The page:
Chapter Two “Words Without Meaning”: Woolf’s Levinasian Saying in Between the Acts” examines Woolf’s antifascist aesthetics and ethics in her last novel through Levinasian notion of the saying. The saying is regarded as a continuous, ethical gesture toward the other manifested in language; for Levinas, it is an attempt to escape the ontological ascription of language, the said, that thematizes the other. In Between the Acts, words have suggestive power; they “menace” and “noose” the villagers individually, but at the same time collectively during the annual pageant. By framing a revised English pageantry in her novel, Woolf betrays the genre’s nationalist rhetoric, and ultimately demystifies the ideal of Englishness that has justified British imperial history. The climax scene, “The Present,” culminates this process of deconstructing English civilization by declaiming phrase fragments from previous scenes and forcing the audience to face their fragmented state of being reflected in cracked mirrors. The deconstructing impulse in Woolf’s text has an ethical implication by acknowledging both impossibility and capacity of language to understand the other and represent the reality. I argue that the novel inscribes Woolf’s attempt to achieve the saying through the multi-layered narrative, by letting us witness the audience’s continuous participation in the pageant’s meaning-making, which unsettles the said of English history.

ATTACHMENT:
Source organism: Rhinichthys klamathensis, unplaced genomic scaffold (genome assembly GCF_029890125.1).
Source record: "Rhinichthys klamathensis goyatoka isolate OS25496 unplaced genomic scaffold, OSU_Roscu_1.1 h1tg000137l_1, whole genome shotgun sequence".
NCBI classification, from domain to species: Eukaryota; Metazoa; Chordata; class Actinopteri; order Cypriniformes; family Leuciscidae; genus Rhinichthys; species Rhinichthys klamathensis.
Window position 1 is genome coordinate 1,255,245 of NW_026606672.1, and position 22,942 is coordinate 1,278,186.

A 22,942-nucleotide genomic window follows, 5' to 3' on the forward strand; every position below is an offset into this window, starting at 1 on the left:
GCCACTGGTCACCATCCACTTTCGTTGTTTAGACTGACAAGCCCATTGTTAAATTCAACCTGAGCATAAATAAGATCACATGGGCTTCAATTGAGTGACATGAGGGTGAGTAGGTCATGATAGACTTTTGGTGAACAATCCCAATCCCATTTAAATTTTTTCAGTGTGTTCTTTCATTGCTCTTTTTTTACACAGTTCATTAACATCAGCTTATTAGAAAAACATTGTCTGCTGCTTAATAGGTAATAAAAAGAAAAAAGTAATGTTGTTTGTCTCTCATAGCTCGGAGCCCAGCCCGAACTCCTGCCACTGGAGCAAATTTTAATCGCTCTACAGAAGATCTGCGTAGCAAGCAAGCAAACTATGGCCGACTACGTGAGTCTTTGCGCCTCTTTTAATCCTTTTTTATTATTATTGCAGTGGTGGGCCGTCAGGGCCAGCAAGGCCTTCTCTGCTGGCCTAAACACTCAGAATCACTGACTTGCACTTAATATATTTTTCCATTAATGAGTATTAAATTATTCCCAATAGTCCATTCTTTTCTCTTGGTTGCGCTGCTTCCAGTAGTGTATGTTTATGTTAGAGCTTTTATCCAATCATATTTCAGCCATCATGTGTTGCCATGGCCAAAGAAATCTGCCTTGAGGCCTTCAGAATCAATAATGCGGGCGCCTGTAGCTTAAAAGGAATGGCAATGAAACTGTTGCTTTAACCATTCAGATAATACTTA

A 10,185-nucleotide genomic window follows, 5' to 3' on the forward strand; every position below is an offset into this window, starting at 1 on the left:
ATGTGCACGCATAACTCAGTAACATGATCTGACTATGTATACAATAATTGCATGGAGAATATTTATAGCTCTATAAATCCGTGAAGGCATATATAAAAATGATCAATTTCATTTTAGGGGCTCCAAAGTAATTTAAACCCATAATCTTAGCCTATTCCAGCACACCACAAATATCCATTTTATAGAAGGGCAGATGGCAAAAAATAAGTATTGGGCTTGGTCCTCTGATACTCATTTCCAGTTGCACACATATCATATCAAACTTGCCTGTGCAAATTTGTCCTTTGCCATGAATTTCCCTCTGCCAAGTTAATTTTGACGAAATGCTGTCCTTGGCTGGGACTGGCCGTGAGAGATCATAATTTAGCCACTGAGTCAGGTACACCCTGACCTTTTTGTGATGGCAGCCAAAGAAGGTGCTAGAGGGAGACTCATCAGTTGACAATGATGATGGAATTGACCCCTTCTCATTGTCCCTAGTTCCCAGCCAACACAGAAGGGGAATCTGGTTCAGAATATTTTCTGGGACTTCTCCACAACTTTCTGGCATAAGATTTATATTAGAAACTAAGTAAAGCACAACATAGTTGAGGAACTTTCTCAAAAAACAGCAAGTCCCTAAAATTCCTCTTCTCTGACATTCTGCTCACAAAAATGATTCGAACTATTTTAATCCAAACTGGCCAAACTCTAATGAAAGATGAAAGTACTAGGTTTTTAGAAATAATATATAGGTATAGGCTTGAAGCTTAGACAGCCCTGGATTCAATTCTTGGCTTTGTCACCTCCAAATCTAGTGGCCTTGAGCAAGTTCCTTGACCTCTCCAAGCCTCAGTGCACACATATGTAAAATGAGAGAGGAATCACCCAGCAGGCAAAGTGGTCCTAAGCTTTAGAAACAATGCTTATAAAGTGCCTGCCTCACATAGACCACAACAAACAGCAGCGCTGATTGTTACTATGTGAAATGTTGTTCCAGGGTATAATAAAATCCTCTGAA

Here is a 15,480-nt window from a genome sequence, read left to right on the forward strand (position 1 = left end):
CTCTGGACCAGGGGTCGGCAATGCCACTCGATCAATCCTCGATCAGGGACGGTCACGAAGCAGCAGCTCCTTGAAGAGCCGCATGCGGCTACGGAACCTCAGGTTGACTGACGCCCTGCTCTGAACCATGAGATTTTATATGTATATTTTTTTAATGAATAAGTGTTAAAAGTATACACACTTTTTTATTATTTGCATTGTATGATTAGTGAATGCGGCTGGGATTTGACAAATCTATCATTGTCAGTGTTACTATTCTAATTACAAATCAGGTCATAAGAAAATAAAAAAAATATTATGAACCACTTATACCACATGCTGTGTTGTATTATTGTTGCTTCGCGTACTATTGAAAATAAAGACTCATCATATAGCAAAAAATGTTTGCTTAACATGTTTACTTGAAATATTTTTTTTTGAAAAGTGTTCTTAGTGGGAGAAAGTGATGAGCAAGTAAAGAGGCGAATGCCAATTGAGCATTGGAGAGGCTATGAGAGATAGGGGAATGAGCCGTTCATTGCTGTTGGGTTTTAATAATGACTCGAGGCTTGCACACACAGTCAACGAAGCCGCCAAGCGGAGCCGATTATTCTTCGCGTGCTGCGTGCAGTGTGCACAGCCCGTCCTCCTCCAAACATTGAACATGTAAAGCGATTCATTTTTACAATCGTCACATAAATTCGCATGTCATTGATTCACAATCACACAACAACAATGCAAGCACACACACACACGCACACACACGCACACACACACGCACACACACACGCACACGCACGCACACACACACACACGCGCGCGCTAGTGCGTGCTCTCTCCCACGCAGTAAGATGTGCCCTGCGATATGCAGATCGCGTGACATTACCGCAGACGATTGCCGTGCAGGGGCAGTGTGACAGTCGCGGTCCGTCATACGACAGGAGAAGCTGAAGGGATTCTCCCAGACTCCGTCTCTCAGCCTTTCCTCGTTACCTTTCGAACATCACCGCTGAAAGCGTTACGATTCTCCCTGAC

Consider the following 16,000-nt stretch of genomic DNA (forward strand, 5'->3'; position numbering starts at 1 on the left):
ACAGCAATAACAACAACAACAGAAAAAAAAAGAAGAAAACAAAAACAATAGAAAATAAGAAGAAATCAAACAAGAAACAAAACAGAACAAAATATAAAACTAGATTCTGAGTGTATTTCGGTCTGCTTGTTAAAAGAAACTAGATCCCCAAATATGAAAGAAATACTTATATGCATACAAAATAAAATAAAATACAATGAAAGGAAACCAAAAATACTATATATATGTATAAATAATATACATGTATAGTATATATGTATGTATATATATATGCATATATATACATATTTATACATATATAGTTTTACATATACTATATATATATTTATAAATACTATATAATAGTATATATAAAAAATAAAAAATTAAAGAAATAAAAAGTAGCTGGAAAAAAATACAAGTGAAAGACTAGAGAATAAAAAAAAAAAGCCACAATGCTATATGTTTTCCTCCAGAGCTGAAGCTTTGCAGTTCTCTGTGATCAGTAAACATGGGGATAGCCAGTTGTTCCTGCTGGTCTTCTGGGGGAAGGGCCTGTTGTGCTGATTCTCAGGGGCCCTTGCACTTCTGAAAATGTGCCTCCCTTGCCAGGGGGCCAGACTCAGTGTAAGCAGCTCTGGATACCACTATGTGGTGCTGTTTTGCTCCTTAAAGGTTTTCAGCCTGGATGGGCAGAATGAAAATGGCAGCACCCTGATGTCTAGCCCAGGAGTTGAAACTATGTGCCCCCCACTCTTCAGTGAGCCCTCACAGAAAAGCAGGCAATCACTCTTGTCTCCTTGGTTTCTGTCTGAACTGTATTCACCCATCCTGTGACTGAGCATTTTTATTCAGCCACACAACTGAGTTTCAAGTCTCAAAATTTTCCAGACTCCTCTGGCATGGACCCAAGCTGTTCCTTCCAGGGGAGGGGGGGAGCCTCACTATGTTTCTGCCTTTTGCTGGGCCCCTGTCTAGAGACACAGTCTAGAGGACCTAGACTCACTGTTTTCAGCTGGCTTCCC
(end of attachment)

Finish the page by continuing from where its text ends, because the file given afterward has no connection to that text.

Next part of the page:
Chapter Three “Inverted Perspectives of the Colonial Imagination in Coetzee” looks at the ways in which Coetzee’s Waiting for the Barbarians (1980) and Foe (1986) write back modernist novels in terms of postcolonial politics of gender and race. Focalized through the Magistrate, Waiting for the Barbarians tells about an allegorical encounter between colonizers and colonized. Though limited in his vision, the magistrate moves from seeing himself as a superior self-sovereign to acknowledging an unknowable other, whose suffering summons him to respond as an ethical subject. In addition, I examine how this realization leads him to confess his inability to narrate the Empire’s history, thereby achieving a possible ethical imagination by recognizing the falsity of imperial discourse. Part Two explores Foe as a novel that parodies Defoe’s Robinson Crusoe as much as to deconstruct the meaning of subject and storytelling itself in the system of colonization. A female narrator, Susan Barton, who explicitly hints its intertextuality with Defoe’s another novel Roxana complicates the master-slave relations among Cruso, Friday, Foe, and herself with her unstable status as both a marginalized woman and a white colonizer. Susan’s narration as a confession leads her to an endless chain of self-doubting which blurs the boundary of being/substance and storytelling. The last coda with an anonymous narrator functions not merely to reveal its postmodern impasse of textuality but to envision an ethical realm not of words, but where the unknowable other’s “bodies are their own signs.”